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How to Avoid a Cold for the Winter Season

by Steven Brown

The winter season brings many wonderful things with it: family gatherings, amazing food, presents, snow, and so on. However, the colder temperatures of winter also mean that you are placed at a greater risk of catching a cold of one form or another and potentially spreading it to the very friends and loved ones you were hoping to reconnect with.

Often Wash Your Hands

If there is one thing that the pandemic is good for, it is reminding people how often they should wash their hands. Dirty hands carry the very germs that can lead to colds and even the flu. While it is perfectly plausible to catch a cold from germs hanging in the air of particulates released during a cough or sneeze, the chances of catching a cold are much higher by touching surfaces containing those germs. Remember to wash before meals, after using the bathroom, and as part of your routine upon coming home.

Run Your HVAC System

While you might think that just running the heater will help stave off a cold by keeping you and the rooms of your home nice and warm, the truth of the matter is that an active HVAC system ensures that air circulates throughout a structure. By circulating air, you deny viruses a chance to malinger in the still air and give everyone under your roof an extra level of protection against catching a cold. If you think that your heating and air conditioning are overdue for an upgrade, feel free to reach out to an HVAC company.

Avoid Touching Your Face

Any time that you have been out in public or otherwise near a place with a high concentration of germs, you should wash your hands as soon as you can. Germs are smart enough to know where best to enter the body and the various orifices of the human face, like the nostrils, mouth, eyes, and ears, are all easily reached after you scratch your cheek, wipe your nose or otherwise touch some part of your skin around the face.

Regularly Clean Common Surfaces

Dirty surfaces are literal breeding grounds for germs so you must regularly give them a cleaning. If you are planning on hosting any sort of gathering, consider upping the frequency of how often you clean common spaces like your living room, dining room, bathroom, and kitchen. You should also be sure to clean doorknobs, handles, and light switches since those are certain to see lots of use from hands that might be covered in germs. While obsession is never a good thing, it is better to clean slightly too often than to not clean often enough.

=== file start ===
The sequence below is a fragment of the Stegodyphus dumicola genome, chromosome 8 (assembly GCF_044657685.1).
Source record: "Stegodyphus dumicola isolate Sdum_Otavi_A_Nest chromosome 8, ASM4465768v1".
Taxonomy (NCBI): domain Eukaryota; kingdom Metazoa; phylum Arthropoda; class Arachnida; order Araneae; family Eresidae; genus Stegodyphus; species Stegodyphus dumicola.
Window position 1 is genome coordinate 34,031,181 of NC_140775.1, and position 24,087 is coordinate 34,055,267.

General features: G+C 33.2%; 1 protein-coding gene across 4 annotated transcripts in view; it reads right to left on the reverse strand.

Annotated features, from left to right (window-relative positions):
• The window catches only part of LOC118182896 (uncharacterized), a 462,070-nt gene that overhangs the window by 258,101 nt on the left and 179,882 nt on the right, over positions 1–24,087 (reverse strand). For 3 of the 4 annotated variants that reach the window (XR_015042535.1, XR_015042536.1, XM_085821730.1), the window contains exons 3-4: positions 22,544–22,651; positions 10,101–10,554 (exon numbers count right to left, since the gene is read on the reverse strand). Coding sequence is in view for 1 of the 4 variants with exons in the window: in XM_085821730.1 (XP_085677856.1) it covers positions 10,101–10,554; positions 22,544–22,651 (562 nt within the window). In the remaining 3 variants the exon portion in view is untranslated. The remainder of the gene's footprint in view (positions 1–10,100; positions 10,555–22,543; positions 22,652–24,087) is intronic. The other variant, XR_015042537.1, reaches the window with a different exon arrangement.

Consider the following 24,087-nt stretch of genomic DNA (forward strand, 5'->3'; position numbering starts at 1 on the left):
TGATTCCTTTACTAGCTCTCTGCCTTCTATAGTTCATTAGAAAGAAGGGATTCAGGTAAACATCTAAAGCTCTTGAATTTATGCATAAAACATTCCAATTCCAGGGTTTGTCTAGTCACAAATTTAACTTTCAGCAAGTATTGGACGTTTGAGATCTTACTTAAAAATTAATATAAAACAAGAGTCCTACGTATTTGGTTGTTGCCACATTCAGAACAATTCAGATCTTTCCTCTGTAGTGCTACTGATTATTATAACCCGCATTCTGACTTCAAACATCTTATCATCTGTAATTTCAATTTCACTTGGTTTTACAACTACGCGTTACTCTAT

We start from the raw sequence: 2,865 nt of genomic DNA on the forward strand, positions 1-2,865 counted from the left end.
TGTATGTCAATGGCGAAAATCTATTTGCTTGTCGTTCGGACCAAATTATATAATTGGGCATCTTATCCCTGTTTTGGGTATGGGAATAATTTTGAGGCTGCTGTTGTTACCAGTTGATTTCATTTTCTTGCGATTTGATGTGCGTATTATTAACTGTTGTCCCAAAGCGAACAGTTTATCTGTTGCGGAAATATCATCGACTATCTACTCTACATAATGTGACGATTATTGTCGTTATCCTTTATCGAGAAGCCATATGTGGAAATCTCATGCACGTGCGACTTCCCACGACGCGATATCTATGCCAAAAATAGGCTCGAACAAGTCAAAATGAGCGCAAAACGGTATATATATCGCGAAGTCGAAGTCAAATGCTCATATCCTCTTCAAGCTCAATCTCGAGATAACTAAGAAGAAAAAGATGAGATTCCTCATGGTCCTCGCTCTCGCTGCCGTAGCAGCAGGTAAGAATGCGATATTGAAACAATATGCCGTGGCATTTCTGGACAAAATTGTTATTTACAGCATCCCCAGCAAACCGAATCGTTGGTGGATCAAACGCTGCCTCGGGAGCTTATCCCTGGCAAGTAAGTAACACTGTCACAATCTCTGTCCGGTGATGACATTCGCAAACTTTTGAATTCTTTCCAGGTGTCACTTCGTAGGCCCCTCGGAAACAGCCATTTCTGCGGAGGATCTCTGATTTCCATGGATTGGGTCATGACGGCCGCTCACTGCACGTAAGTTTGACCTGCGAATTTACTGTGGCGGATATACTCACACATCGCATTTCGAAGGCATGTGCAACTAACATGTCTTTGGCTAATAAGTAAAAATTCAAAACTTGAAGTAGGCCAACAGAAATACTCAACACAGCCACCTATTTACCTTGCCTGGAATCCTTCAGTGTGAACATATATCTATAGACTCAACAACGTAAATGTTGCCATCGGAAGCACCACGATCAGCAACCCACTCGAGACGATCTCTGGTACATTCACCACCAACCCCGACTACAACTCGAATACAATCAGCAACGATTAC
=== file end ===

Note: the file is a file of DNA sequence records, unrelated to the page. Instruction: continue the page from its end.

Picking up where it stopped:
Get A Good Amount of Rest

Sleep is how the human body can not only recharge its energy levels but also restore its defenses. Burning the midnight oil to get finish some last-minute holiday shopping or cooking can leave you just a bit more susceptible to infection and disease. While the average human adult needs seven to eight hours of rest to be at peak performance, children can require anywhere from 10 to 14 hours, depending on their age.

Eat Well-Balanced Meals

While the winter season is great for feasting on a lot of amazing foods, you must remember to cover your nutritional basics amid all of the feastings. A body that has been fueled with a well-balanced meal is more easily able to resist infections; giving those body antioxidants can only bolster the resistance. Try to ensure that you get at least half a plate of fruit and vegetables during every lunch and dinner.

Keep Active

While a good exercise session can do wonders for keeping the holiday pounds away, it also suppresses hormones that cause inflammation during times of stress, like a heated argument between family members, and wakes up your disease-fighting white blood cells. Try to fit at least one 15-minute workout into each day.

Finishing Off

There are many ways of avoiding a cold during the winter months and most of them are rather simple to do. Get your HVAC checked, eat some fruits and vegetables with each meal, exercise daily, keep your hands washed and free of your face, shoot for an eight-hour rest, and regularly clean commonly-touched surfaces like countertops and handles.

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